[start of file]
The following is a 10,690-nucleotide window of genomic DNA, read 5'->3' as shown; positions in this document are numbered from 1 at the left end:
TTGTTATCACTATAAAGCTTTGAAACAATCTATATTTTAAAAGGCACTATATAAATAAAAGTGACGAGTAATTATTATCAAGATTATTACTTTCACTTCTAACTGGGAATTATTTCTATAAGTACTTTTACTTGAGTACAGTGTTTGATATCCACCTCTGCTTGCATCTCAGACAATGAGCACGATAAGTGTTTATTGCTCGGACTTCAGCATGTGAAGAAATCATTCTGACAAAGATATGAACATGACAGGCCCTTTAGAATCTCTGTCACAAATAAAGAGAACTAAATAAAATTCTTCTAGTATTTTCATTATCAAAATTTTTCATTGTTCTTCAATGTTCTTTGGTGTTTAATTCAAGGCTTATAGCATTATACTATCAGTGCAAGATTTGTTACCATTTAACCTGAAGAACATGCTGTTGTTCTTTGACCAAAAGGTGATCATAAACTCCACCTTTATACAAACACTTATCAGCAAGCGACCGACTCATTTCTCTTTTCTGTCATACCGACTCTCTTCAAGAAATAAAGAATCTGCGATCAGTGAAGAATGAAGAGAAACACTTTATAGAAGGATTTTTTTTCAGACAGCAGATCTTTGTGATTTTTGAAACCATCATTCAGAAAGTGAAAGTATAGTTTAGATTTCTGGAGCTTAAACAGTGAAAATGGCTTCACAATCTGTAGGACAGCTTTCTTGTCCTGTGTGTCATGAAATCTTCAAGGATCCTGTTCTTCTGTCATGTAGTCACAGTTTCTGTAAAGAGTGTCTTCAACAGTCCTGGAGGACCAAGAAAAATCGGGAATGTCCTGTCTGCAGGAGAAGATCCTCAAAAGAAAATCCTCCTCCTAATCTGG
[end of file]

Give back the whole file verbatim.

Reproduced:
The following is a 10,690-nucleotide window of genomic DNA, read 5'->3' as shown; positions in this document are numbered from 1 at the left end:
TTGTTATCACTATAAAGCTTTGAAACAATCTATATTTTAAAAGGCACTATATAAATAAAAGTGACGAGTAATTATTATCAAGATTATTACTTTCACTTCTAACTGGGAATTATTTCTATAAGTACTTTTACTTGAGTACAGTGTTTGATATCCACCTCTGCTTGCATCTCAGACAATGAGCACGATAAGTGTTTATTGCTCGGACTTCAGCATGTGAAGAAATCATTCTGACAAAGATATGAACATGACAGGCCCTTTAGAATCTCTGTCACAAATAAAGAGAACTAAATAAAATTCTTCTAGTATTTTCATTATCAAAATTTTTCATTGTTCTTCAATGTTCTTTGGTGTTTAATTCAAGGCTTATAGCATTATACTATCAGTGCAAGATTTGTTACCATTTAACCTGAAGAACATGCTGTTGTTCTTTGACCAAAAGGTGATCATAAACTCCACCTTTATACAAACACTTATCAGCAAGCGACCGACTCATTTCTCTTTTCTGTCATACCGACTCTCTTCAAGAAATAAAGAATCTGCGATCAGTGAAGAATGAAGAGAAACACTTTATAGAAGGATTTTTTTTCAGACAGCAGATCTTTGTGATTTTTGAAACCATCATTCAGAAAGTGAAAGTATAGTTTAGATTTCTGGAGCTTAAACAGTGAAAATGGCTTCACAATCTGTAGGACAGCTTTCTTGTCCTGTGTGTCATGAAATCTTCAAGGATCCTGTTCTTCTGTCATGTAGTCACAGTTTCTGTAAAGAGTGTCTTCAACAGTCCTGGAGGACCAAGAAAAATCGGGAATGTCCTGTCTGCAGGAGAAGATCCTCAAAAGAAAATCCTCCTCCTAATCTGG